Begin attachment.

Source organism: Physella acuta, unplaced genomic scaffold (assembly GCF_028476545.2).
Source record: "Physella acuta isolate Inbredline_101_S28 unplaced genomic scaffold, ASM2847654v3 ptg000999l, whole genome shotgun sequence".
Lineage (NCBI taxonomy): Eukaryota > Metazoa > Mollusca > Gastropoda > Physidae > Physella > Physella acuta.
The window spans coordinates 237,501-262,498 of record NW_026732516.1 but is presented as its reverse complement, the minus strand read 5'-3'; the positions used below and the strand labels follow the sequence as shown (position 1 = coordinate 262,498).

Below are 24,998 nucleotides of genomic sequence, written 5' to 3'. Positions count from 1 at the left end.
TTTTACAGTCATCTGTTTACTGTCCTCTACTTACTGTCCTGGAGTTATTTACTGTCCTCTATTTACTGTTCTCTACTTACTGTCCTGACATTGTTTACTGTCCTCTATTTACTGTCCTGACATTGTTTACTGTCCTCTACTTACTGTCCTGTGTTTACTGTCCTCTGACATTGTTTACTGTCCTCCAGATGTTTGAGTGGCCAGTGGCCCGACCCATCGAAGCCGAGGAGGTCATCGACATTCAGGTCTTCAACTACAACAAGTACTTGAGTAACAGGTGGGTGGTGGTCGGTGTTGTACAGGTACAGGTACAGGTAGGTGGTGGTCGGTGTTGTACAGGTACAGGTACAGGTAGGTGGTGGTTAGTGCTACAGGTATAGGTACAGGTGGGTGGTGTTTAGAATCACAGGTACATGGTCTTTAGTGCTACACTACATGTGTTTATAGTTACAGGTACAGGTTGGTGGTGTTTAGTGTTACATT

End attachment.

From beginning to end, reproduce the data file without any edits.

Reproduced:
Source organism: Physella acuta, unplaced genomic scaffold (assembly GCF_028476545.2).
Source record: "Physella acuta isolate Inbredline_101_S28 unplaced genomic scaffold, ASM2847654v3 ptg000999l, whole genome shotgun sequence".
Lineage (NCBI taxonomy): Eukaryota > Metazoa > Mollusca > Gastropoda > Physidae > Physella > Physella acuta.
The window spans coordinates 237,501-262,498 of record NW_026732516.1 but is presented as its reverse complement, the minus strand read 5'-3'; the positions used below and the strand labels follow the sequence as shown (position 1 = coordinate 262,498).

Below are 24,998 nucleotides of genomic sequence, written 5' to 3'. Positions count from 1 at the left end.
TTTTACAGTCATCTGTTTACTGTCCTCTACTTACTGTCCTGGAGTTATTTACTGTCCTCTATTTACTGTTCTCTACTTACTGTCCTGACATTGTTTACTGTCCTCTATTTACTGTCCTGACATTGTTTACTGTCCTCTACTTACTGTCCTGTGTTTACTGTCCTCTGACATTGTTTACTGTCCTCCAGATGTTTGAGTGGCCAGTGGCCCGACCCATCGAAGCCGAGGAGGTCATCGACATTCAGGTCTTCAACTACAACAAGTACTTGAGTAACAGGTGGGTGGTGGTCGGTGTTGTACAGGTACAGGTACAGGTAGGTGGTGGTCGGTGTTGTACAGGTACAGGTACAGGTAGGTGGTGGTTAGTGCTACAGGTATAGGTACAGGTGGGTGGTGTTTAGAATCACAGGTACATGGTCTTTAGTGCTACACTACATGTGTTTATAGTTACAGGTACAGGTTGGTGGTGTTTAGTGTTACATT